MI Civil Rights Commission Takes Action on Anti-LGBT Discrimination

In a First-In-The-Nation Decision, the Michigan Civil Rights Commission Holds That Sex Discrimination Includes Sexual Orientation and Gender Identity

The Michigan Civil Rights Commission took action Monday to address anti-LGBTQ discrimination. In a vote of 5-0-1 the Commission voted to approve a motion presented by Commissioner Alma Wheeler Smith to adopt as Interpretive Statement 2018-1 that "discrimination because of…sex" includes discrimination because of gender identity and discrimination because of sexual orientation.
Equality Michigan and 37 other LGBTQ organizations petitioned the Commission to issue an interpretative statement concluding that the Elliott-Larsen Civil Rights Act's existing prohibition on sex discrimination encompasses discrimination based on both sexual orientation and gender identity.
"Equality Michigan commends the Commission for their pro-equality leadership," said Stephanie White, EQMI's executive director. "While we will continue to work tirelessly to see that the Elliott-Larsen Civil Rights Act is explicitly amended to protect LGBT Michiganders, the Commission's action today has the practical effect of providing LGBT victims of discrimination with an opportunity to have their cases heard and to seek redress for the anti-LGBT discrimination that is all too common in our state."
Erin Knott, EQMI's political director said, "This action is an important, incremental step toward our goal of ending discrimination based on sexual orientation and gender identity in Michigan."
Monday's decision is of further significance because, unlike eighteen other states, Michigan does not currently have a state law that explicitly prohibits anti-LGBT discrimination in employment, housing, or public accommodations. In addition, although the federal prohibition on sex discrimination in employment under Title VII of the Civil Rights Act of 1964 has been interpreted to encompass discrimination based on gender identity and sexual orientation, many LGBTQ people in Michigan do not receive the benefit of this prohibition, because they work for employers with fewer than fifteen employees, the threshold for Title VII coverage.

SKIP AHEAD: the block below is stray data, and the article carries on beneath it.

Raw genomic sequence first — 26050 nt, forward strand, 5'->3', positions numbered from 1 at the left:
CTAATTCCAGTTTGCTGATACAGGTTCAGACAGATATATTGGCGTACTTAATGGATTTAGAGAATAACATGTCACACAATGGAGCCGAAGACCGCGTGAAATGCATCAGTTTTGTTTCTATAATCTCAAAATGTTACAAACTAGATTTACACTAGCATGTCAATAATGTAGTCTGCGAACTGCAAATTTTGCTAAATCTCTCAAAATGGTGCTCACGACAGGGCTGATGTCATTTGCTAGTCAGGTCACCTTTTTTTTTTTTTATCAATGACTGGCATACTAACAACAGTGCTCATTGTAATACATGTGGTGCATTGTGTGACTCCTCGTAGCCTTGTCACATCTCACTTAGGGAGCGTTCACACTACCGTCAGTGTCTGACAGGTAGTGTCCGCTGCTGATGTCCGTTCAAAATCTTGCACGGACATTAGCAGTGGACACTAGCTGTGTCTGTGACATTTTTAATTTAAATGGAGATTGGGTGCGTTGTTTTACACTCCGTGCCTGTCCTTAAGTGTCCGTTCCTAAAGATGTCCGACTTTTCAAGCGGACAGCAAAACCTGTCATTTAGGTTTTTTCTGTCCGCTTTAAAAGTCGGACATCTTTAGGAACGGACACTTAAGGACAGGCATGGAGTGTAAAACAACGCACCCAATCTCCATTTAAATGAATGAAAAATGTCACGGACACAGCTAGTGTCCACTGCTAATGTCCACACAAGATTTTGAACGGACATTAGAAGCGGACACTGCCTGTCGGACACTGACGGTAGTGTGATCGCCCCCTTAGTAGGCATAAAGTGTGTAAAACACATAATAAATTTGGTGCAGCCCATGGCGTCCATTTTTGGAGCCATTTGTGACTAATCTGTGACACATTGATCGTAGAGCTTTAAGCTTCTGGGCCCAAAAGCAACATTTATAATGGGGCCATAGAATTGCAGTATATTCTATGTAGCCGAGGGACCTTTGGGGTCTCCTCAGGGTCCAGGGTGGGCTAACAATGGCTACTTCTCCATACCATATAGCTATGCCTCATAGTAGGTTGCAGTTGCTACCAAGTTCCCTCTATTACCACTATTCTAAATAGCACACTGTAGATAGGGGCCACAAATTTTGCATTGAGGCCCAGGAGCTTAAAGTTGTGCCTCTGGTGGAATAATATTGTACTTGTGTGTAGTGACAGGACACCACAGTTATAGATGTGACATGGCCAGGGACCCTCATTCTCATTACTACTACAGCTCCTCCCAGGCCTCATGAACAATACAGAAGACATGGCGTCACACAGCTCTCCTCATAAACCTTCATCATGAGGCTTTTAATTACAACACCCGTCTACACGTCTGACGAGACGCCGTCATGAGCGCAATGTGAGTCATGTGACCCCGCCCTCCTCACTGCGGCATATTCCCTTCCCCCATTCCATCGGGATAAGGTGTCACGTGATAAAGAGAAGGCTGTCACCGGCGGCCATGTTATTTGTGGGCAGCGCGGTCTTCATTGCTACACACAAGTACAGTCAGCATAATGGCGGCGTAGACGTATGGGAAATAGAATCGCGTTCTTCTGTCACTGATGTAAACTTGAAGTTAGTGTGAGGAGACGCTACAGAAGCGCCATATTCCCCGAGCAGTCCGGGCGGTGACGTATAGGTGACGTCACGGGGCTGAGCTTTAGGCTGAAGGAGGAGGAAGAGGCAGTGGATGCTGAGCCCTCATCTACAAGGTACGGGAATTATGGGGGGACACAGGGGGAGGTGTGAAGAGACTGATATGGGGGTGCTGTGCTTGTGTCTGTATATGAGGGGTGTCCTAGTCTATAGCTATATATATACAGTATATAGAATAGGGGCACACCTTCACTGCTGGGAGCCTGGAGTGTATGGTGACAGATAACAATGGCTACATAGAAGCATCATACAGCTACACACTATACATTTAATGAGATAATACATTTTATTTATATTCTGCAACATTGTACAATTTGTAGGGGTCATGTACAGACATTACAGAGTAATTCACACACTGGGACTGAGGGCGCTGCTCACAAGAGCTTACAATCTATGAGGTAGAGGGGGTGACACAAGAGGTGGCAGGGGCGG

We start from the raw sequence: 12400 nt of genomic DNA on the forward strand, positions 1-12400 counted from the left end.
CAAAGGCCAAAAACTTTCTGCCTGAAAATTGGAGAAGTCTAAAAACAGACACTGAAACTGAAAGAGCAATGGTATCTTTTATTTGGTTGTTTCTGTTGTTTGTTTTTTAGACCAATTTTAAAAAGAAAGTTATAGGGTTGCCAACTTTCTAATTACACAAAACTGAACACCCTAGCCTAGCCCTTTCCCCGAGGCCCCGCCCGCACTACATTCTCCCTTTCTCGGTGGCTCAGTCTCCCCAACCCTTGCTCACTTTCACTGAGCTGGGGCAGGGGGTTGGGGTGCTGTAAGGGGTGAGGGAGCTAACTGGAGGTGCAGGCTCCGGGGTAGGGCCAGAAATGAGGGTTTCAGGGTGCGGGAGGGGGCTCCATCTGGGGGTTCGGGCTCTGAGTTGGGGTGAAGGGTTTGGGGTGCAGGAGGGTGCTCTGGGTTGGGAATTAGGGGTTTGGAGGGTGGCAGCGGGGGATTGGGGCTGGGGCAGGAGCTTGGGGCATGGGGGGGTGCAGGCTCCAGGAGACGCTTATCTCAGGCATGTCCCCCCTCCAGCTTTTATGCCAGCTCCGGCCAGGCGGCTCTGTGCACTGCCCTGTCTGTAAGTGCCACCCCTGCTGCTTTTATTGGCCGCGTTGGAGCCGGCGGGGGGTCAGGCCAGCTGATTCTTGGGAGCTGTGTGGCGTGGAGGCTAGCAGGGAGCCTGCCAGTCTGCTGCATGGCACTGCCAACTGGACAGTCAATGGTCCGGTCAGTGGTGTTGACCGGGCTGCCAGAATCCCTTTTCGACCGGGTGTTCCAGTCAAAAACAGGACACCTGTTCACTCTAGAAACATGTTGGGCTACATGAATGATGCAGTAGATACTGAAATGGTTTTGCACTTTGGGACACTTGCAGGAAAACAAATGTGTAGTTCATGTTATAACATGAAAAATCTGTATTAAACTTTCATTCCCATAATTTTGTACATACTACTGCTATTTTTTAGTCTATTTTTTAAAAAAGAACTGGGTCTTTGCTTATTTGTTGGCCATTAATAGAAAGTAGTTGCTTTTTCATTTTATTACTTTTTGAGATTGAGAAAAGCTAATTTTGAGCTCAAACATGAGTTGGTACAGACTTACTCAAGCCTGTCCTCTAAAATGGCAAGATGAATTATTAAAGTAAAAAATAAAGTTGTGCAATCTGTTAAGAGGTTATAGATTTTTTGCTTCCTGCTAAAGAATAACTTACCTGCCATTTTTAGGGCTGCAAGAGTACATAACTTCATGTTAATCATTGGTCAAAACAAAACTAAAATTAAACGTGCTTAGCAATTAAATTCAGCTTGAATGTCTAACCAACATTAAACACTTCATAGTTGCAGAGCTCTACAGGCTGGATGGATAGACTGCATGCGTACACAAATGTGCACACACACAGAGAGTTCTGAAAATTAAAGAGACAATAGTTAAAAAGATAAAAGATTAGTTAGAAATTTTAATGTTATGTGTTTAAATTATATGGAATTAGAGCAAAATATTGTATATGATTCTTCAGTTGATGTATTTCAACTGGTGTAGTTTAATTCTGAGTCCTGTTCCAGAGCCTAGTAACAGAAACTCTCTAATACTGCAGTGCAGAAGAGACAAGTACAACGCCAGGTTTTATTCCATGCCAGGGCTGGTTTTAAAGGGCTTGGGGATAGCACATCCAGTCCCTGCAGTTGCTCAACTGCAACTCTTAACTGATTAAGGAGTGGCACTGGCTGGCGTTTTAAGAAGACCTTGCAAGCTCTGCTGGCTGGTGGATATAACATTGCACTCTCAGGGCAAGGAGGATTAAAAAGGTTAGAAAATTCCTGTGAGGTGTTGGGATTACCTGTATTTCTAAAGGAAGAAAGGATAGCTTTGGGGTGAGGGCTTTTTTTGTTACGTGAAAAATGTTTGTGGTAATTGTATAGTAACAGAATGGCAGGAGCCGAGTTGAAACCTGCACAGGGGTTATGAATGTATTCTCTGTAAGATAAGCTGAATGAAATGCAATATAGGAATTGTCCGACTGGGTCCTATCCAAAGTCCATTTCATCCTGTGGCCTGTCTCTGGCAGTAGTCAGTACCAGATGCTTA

This interpretative statement has made it clear that anti-LGBTQ discrimination shall not be left unchecked in Michigan and it clarifies the legal responsibilities of employers and individuals and gives notice to victims of discrimination that there are remedies available.
EQMI's request was reconsidered this year after 30 law professors and lawyers specializing in administrative, constitutional, and civil rights law wrote to the Commission to rebut arguments used by the Attorney General that blocked Commission action last September. Last November, the Commission heard directly from three of the legal experts who signed the letter, to answer commissioner questions, and to urge the Commission to take action:
– Samuel Bagenstos, Frank G. Millard Professor of Law, University of Michigan Law School, former Principal Deputy Assistant Attorney General for Civil Rights at the U.S. Department of Justice.
– Mark Totten, Associate Professor, MSU College of Law.
– Eli Savit, Adjunct Professor, University of Michigan Law School, former law clerk to United States Supreme Court Justices Ruth Bader Ginsburg, and Sandra Day O'Connor.
"I commend the Commission for the courage they've shown in making this decision," said Agustin V. Arbulu, Director of the Michigan Department of Civil Rights. "Beginning tomorrow morning, the department will begin processing complaints of sex discrimination based on sexual orientation and gender identity."
"This is a welcome step forward in the fight for equality that will have a real impact on the lives of LGBTQ Michiganders, who are not explicitly protected from discrimination," said HRC Legal Director Sarah Warbelow.
"Consistent with federal courts across the country, today's decision affirms that discrimination against an individual based on their sexual orientation or gender identity is fundamentally a form of sex discrimination — which is prohibited both under federal laws, such as Title VII of the Civil Rights Act of 1964, and Michigan's Elliott Larsen Civil Rights Act. We commend local advocates, including Equality Michigan and the ACLU of Michigan, for their tireless work to ensure that every person is treated equally under the law."
With today's vote, Michigan's Civil Rights Commission has become the first commission of its kind to determine that laws prohibiting sex discrimination also prohibit discrimination on the basis of sexual orientation and gender identity. Other legal bodies – including the Equal Employment Opportunity Commission (EEOC) in  Macy v. Holder (2012) and Baldwin v. Foxx (2015) – have similarly found that Title VII of the Civil Rights Act of 1964 protects against discrimination based on sexual orientation. Numerous federal courts have also determined that sexual orientation and gender identity are forms of sex discrimination. The Sixth Circuit, which covers Michigan, recently determined for the fourth time that federal laws prohibiting sex discrimination also prohibit gender identity discrimination in EEOC v. Harris Funeral Homes. Neighboring circuits have determined that sex also includes sexual orientation.

If you or someone you know has been the victim of discrimination, please contact Equality Michigan's Department of Victim Services at 313-537-7000, ext 102 or via